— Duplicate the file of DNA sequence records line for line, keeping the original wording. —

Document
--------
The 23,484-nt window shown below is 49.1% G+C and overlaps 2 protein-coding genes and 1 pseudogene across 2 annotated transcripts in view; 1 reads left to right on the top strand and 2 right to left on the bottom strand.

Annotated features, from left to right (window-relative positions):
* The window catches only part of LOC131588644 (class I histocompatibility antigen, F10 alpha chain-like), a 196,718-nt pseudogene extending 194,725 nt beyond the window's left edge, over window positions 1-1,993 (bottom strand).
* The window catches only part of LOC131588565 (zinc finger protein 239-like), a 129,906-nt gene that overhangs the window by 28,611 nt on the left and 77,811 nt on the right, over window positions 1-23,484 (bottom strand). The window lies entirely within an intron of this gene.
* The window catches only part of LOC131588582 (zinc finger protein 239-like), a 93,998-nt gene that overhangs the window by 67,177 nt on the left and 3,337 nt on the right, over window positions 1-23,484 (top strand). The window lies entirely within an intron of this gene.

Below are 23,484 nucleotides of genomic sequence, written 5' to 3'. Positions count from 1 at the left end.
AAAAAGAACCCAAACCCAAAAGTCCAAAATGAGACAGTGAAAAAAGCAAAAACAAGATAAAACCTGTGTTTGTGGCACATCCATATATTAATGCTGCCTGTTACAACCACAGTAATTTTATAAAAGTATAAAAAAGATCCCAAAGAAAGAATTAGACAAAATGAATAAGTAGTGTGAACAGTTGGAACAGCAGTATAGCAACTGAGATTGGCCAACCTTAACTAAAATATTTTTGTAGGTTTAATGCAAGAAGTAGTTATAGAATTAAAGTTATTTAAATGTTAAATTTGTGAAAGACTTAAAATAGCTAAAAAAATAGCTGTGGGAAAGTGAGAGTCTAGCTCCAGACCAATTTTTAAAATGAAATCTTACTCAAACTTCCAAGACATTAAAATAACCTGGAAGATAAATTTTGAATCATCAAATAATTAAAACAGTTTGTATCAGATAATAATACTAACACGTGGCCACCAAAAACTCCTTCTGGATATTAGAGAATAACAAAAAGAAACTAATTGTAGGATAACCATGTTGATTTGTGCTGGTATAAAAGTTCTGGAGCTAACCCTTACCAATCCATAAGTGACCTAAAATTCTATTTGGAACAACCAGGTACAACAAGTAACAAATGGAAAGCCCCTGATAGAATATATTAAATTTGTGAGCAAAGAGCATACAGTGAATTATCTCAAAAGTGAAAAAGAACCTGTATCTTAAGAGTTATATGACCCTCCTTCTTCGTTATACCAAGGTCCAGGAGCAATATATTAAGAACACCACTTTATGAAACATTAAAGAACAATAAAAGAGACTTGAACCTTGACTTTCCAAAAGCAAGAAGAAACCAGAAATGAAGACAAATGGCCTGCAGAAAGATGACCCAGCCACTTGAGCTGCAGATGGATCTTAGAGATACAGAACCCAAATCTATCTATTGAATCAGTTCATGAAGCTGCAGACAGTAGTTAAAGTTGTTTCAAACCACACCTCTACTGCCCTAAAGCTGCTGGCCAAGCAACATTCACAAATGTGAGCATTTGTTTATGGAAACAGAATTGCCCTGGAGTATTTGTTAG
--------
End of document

The 23,484-nt window shown below is 49.1% G+C and overlaps 2 protein-coding genes and 1 pseudogene across 2 annotated transcripts in view; 1 reads left to right on the top strand and 2 right to left on the bottom strand.

Annotated features, from left to right (window-relative positions):
* The window catches only part of LOC131588644 (class I histocompatibility antigen, F10 alpha chain-like), a 196,718-nt pseudogene extending 194,725 nt beyond the window's left edge, over window positions 1-1,993 (bottom strand).
* The window catches only part of LOC131588565 (zinc finger protein 239-like), a 129,906-nt gene that overhangs the window by 28,611 nt on the left and 77,811 nt on the right, over window positions 1-23,484 (bottom strand). The window lies entirely within an intron of this gene.
* The window catches only part of LOC131588582 (zinc finger protein 239-like), a 93,998-nt gene that overhangs the window by 67,177 nt on the left and 3,337 nt on the right, over window positions 1-23,484 (top strand). The window lies entirely within an intron of this gene.

Below are 23,484 nucleotides of genomic sequence, written 5' to 3'. Positions count from 1 at the left end.
AAAAAGAACCCAAACCCAAAAGTCCAAAATGAGACAGTGAAAAAAGCAAAAACAAGATAAAACCTGTGTTTGTGGCACATCCATATATTAATGCTGCCTGTTACAACCACAGTAATTTTATAAAAGTATAAAAAAGATCCCAAAGAAAGAATTAGACAAAATGAATAAGTAGTGTGAACAGTTGGAACAGCAGTATAGCAACTGAGATTGGCCAACCTTAACTAAAATATTTTTGTAGGTTTAATGCAAGAAGTAGTTATAGAATTAAAGTTATTTAAATGTTAAATTTGTGAAAGACTTAAAATAGCTAAAAAAATAGCTGTGGGAAAGTGAGAGTCTAGCTCCAGACCAATTTTTAAAATGAAATCTTACTCAAACTTCCAAGACATTAAAATAACCTGGAAGATAAATTTTGAATCATCAAATAATTAAAACAGTTTGTATCAGATAATAATACTAACACGTGGCCACCAAAAACTCCTTCTGGATATTAGAGAATAACAAAAAGAAACTAATTGTAGGATAACCATGTTGATTTGTGCTGGTATAAAAGTTCTGGAGCTAACCCTTACCAATCCATAAGTGACCTAAAATTCTATTTGGAACAACCAGGTACAACAAGTAACAAATGGAAAGCCCCTGATAGAATATATTAAATTTGTGAGCAAAGAGCATACAGTGAATTATCTCAAAAGTGAAAAAGAACCTGTATCTTAAGAGTTATATGACCCTCCTTCTTCGTTATACCAAGGTCCAGGAGCAATATATTAAGAACACCACTTTATGAAACATTAAAGAACAATAAAAGAGACTTGAACCTTGACTTTCCAAAAGCAAGAAGAAACCAGAAATGAAGACAAATGGCCTGCAGAAAGATGACCCAGCCACTTGAGCTGCAGATGGATCTTAGAGATACAGAACCCAAATCTATCTATTGAATCAGTTCATGAAGCTGCAGACAGTAGTTAAAGTTGTTTCAAACCACACCTCTACTGCCCTAAAGCTGCTGGCCAAGCAACATTCACAAATGTGAGCATTTGTTTATGGAAACAGAATTGCCCTGGAGTATTTGTTAG